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Stroke Risk Factors and Prevention Guidelines

Everyone has some stroke risk. Some risk factors, according to the American Stroke Association, are beyond our control, including age, sex, race, diabetes, and family history. If you have one of these risk factors, it is even more important to learn about the lifestyle and medical changes you can make to prevent a stroke.

Medical conditions

Medical conditions that increase stroke risk include previous stroke or transient ischemic attack (TIA or "mini stroke"), high cholesterol, high blood pressure, heart disease, atrial fibrillation, carotid artery disease, and diabetes. These factors can be controlled and managed, even if you have already had issues with any of them in the past. Talk with your doctor about what will work best for you.


Lifestyle factors that contribute to stroke risk include smoking, being overweight, and drinking too much alcohol. You can control these lifestyle risk factors by quitting smoking, exercising regularly, watching what and how much you eat, and limiting alcohol consumption.


A family history of stroke increases the chance you will have one, too. Age is also a factor. The older you are, the more likely you are to have a stroke. Men, especially among African-Americans and Hispanics, are at the greatest risk.

Prevention guidelines

  • Know your blood pressure. If it is elevated, work with your doctor to keep it under control. High blood pressure is the leading cause of stroke. Having your blood pressure checked at least once a year—more often if you have a history of high blood pressure.
  • Find out if you have atrial fibrillation (AF). If you do, work with your doctor to manage it. Atrial fibrillation can cause blood to collect in your heart's chambers and form clots.
  • If you smoke, stop. Smoking doubles the risk for stroke. If you stop smoking today, your risk for stroke will begin to decrease.
  • Do not use recreational or street drugs. These can increase your risk for stroke. For more information and resources about how to quit, visit our Addiction Psychiatry page.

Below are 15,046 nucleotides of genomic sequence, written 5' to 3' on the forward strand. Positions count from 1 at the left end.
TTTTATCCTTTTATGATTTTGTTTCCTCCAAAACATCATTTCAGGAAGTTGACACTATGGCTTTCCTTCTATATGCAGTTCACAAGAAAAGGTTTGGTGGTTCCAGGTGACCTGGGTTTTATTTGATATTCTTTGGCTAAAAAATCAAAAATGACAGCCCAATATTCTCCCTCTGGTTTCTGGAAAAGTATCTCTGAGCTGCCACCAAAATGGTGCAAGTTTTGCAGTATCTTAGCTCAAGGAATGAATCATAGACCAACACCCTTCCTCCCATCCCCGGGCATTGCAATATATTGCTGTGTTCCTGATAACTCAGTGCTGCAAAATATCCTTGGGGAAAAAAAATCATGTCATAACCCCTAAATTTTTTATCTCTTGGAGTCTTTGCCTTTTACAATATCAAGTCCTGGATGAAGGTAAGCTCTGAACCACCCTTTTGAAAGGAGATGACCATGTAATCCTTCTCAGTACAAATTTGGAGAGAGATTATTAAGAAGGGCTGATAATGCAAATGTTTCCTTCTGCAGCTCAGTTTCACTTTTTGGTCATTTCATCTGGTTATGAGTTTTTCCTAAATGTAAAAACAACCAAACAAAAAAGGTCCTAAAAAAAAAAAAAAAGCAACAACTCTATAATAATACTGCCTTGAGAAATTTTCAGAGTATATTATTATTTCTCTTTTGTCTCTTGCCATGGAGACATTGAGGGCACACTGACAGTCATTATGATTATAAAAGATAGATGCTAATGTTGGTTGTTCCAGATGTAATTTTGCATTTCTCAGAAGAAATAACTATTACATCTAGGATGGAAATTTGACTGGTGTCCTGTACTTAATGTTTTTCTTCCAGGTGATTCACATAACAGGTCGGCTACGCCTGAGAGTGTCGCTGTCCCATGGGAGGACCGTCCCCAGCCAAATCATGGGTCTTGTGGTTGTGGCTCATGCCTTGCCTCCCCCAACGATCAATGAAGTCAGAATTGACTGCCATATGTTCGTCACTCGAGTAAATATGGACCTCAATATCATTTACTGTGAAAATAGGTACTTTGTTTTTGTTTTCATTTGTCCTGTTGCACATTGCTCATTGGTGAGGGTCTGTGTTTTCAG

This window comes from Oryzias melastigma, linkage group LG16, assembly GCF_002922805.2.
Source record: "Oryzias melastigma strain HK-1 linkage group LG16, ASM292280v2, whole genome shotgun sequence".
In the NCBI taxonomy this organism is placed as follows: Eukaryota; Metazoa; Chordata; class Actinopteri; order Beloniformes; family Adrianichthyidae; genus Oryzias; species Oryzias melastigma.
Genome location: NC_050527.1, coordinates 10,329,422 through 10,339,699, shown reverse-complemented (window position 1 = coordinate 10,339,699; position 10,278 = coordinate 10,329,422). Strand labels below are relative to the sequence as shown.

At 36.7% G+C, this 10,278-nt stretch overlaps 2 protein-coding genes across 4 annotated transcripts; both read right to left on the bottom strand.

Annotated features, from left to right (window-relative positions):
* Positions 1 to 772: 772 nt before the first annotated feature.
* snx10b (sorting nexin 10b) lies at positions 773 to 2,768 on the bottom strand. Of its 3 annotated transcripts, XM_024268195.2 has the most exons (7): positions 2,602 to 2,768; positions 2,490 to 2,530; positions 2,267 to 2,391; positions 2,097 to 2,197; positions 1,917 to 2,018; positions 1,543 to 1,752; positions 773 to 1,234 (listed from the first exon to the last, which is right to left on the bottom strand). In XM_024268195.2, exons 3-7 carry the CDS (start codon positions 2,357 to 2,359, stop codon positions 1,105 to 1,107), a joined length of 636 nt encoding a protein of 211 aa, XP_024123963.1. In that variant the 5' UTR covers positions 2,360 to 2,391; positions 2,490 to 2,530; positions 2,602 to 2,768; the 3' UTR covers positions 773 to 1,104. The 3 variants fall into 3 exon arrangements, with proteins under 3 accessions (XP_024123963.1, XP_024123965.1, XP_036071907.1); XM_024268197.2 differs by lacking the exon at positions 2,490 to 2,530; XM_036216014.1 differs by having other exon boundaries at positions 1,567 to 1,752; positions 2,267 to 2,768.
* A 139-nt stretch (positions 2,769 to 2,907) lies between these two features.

• If you drink alcohol, do so in moderation. Alcohol is a drug. It can interact with other drugs you are taking and is harmful if taken in large doses.
  • Know your cholesterol number. The CDC advises that your healthcare provider tests your cholesterol levels at least once very five years. If it is high, work with your doctor to control it. High cholesterol increases stroke risk by putting you at greater risk of heart disease, an important stroke risk factor. Cholesterol levels often can be controlled with diet and exercise; some people may require medication.
  • Control your diabetes. Follow your doctor's recommendations carefully because diabetes puts you at an increased risk for stroke. Your physician may prescribe a nutrition program, lifestyle changes, and medication.
  • Include exercise in your daily routine. A brisk walk, swim, or other exercise for as little as 30 minutes a day can improve your health in many ways while reducing your risk for stroke.
  • Enjoy a diet with less sodium (salt) and fat. By cutting down on sodium and fat, you may lower blood pressure and your risk for stroke.
  • Ask if you have circulation problems. If your doctor determines that you do, work to control them. Fatty deposits can block arteries that carry blood from your heart to your brain. Sickle cell disease, severe anemia, or other diseases can cause stroke if untreated.
If you have any stroke symptoms, call 911 for immediate medical attention.